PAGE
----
When André Perez was dating a transgender partner who was bipolar years ago, he described his nights as tumultuous, sleepless and “filled with crying and yelling.”
“In the morning, I’d go to work having not slept all night and still be scared for the well-being of the person I love, and I didn’t feel like I could talk about it,” said Perez, a transgender man living in Chicago. “There would be nights when I didn’t know if they’d make it out of the night alive, thinking they were a danger to themselves and would be suicidal."
In search of an outlet, the 28-year-old took on the role of director of Marketing and Communication at Trans Lifeline — the first U.S. crisis hotline dedicated specifically to supporting the transgender community and staffed entirely by non-gender conforming people. The helpline lends an ear to a population that is at a high risk of suicide and self-harm.
This week, the helpline saw a spike in calls in the days following President Donald Trump's reversal of previous guidance from Barack Obama's administration on transgender bathroom protections in public schools.
Throughout January, Trans Lifeline saw an average of 139 calls per day. But on Feb. 23, that number shot up to 379 calls — the highest since the day after Trump’s Nov. 8 victory, when the center fielded more than 600 calls.
Launched in 2014, Trans Lifeline also saw a sharp spike in calls in April 2016, after North Carolina passed the controversial House Bill 2 denying transgender people the right to use the bathroom that corresponds to their gender identity, otherwise known as the "bathroom bill."
In the Republican administration's most recent move, Trump knocked down previous guidelines issued by Obama last May that required public schools to allow transgender students to use the bathroom that matches their gender identity. The new administration says that Title IX— which bans discrimination "on the basis of sex"— does not extend to gender identity and that states should establish their own transgender school bathroom policies.
Education Secretary Betsy DeVos defended states rights in a tweet Wednesday night, saying "Schools, communities, and families can find – and in many cases have found – solutions that protect all students."
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“We see spikes when there’s a new affront to transgender rights and the idea that the transgender community can have a future in this country,” Perez said. "We see a corresponding increase in calls immediately, and then they remain elevated after that."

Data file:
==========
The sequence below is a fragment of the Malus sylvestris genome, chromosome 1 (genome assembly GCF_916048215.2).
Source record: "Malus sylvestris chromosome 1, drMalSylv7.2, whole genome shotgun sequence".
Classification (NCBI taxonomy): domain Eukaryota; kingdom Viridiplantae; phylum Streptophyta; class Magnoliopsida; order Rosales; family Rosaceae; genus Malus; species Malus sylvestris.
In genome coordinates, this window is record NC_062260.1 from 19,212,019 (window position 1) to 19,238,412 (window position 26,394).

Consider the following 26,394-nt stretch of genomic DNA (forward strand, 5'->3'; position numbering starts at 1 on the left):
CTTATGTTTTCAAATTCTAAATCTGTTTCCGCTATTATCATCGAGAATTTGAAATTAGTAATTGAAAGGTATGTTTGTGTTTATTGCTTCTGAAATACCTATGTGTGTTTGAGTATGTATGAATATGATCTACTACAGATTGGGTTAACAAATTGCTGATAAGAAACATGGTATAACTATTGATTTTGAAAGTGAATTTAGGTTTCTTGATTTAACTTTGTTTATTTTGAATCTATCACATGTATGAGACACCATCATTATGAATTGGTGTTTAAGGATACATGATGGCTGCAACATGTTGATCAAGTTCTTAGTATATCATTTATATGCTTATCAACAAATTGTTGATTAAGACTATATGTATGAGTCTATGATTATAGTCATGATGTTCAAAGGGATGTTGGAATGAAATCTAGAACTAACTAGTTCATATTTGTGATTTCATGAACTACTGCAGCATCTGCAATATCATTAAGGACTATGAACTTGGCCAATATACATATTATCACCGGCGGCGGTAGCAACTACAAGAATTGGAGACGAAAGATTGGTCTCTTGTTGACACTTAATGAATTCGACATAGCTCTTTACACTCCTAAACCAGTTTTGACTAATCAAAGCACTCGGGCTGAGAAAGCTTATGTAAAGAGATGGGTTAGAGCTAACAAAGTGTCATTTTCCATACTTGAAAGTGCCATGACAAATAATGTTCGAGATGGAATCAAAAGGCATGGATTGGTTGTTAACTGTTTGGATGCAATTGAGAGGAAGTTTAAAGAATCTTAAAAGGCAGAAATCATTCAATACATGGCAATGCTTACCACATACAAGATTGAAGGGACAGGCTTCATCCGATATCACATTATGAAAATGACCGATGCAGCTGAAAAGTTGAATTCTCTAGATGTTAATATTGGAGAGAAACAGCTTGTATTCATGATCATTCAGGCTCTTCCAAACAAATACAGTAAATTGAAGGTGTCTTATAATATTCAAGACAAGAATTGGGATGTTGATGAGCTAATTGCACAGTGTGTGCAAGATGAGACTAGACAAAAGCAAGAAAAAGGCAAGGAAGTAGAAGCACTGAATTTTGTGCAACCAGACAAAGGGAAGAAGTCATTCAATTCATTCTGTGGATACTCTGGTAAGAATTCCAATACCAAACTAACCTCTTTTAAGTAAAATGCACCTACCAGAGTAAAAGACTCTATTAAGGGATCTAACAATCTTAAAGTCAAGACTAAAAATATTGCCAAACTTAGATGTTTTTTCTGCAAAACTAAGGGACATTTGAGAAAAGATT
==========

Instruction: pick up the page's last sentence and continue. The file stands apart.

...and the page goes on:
The Trevor Project — a suicide hotline for gay, lesbian and transgender youth — also saw a spike in calls on Thursday and Friday, said Sheri Lunn, vice president of Marketing and Strategic Engagement. The group reported a 35 percent increase in digital crisis contacts over text and chat services.
Like Trans Lifeline, the organization saw its biggest spike in calls directly after Trump's victory.
"Our community was extremely worried about what the Trump administration might mean for them," Lunn said. "What we saw immediately after the election was shock, fear, and panic and now we are seeing disgust, fear, and action."
Based on anecdotes from operators, Trans Lifeline believes the severity of the calls has also risen since the 2016 election, said the group's director of operations Nina Chaubal.
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The helpline rates calls from low severity to high severity. A low severity call is one in which the caller is requesting resources or information, whereas a high severity calls involves an immediate crisis, such as a person harming themselves or facing a dangerous situation. With a transgender population of 1.4 million in the U.S., 41 percent will attempt suicide at one point in their lives, according to an American Foundation for Suicide Prevention study.
"Historically, these low severity calls have accounted for about 80 percent of our calls. These past couple of months, we've seen more calls where someone is in an immediate crisis," Chaubal said.
The day after Trump rescinded bathroom guidelines for schools, thousands of people rallied in support of transgender youth outside of Stonewall Inn in New York City. As elected officials spoke to the crowd, protesters waved signs reading “Trans youth, you are loved,” NBC New York reported.
In the coming month, the Supreme Court will hear oral arguments for G.G. v Gloucester County School Board, a case in which Virginia high school student Gavin Grimm argues that Title IX protections against sex discrimination apply to transgender people. The school board, which barred Grimm from using the bathroom that corresponds to his gender identity, asserts that "sex" is defined as physical characteristics assigned at birth.
Currently, 12 states have pending transgender bathroom legislation seeking to roll back protections, including Alabama and Kansas. More than 15 states have laws that protect transgender students.